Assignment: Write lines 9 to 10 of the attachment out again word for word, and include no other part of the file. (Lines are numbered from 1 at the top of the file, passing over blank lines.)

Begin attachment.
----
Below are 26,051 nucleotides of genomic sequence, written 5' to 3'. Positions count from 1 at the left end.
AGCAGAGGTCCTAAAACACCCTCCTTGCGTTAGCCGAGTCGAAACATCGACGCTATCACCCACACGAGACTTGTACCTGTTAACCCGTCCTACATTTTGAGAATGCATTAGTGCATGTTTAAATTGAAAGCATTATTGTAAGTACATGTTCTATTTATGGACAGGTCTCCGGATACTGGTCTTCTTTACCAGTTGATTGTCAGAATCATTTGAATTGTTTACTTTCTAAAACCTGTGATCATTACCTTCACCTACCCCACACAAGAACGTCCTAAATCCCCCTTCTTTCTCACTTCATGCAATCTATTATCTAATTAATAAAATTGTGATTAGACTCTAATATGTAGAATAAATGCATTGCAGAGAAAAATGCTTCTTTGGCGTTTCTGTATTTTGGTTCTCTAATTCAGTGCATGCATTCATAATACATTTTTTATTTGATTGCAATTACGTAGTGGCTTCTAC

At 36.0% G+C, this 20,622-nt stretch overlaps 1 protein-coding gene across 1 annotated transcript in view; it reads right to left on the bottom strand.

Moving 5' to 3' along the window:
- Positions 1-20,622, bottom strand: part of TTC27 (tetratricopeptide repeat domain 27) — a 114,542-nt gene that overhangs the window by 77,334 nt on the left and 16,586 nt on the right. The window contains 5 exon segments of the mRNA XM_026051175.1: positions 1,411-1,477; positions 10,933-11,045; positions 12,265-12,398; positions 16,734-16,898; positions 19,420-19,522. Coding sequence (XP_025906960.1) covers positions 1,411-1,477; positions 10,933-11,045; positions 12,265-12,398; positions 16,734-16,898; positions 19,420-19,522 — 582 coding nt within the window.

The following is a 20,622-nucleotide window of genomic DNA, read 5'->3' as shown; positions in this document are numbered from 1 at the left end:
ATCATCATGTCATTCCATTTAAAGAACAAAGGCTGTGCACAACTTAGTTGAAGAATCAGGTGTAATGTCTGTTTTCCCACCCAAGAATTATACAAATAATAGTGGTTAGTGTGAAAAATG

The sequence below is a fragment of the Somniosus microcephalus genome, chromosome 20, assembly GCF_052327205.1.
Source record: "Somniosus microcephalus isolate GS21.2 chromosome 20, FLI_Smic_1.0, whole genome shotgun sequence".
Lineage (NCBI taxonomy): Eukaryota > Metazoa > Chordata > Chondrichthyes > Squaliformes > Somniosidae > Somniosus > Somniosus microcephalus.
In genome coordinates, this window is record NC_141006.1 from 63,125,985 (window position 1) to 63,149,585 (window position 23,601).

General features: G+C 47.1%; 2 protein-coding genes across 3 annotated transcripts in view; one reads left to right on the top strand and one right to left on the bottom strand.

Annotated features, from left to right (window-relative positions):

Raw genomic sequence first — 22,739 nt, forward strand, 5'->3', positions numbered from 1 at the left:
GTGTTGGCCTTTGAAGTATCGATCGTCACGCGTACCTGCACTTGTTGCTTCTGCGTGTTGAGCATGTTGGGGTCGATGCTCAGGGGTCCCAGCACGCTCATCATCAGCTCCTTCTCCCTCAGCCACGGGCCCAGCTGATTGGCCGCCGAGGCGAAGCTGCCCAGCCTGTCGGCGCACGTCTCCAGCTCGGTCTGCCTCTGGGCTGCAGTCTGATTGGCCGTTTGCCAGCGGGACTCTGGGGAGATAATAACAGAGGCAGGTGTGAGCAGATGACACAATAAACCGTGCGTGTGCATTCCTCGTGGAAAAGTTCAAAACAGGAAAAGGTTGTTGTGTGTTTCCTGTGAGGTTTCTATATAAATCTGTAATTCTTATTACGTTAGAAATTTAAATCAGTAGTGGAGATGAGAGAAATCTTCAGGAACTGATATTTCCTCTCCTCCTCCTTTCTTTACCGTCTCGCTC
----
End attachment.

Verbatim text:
Source record: "Somniosus microcephalus isolate GS21.2 chromosome 20, FLI_Smic_1.0, whole genome shotgun sequence".
Lineage (NCBI taxonomy): Eukaryota > Metazoa > Chordata > Chondrichthyes > Squaliformes > Somniosidae > Somniosus > Somniosus microcephalus.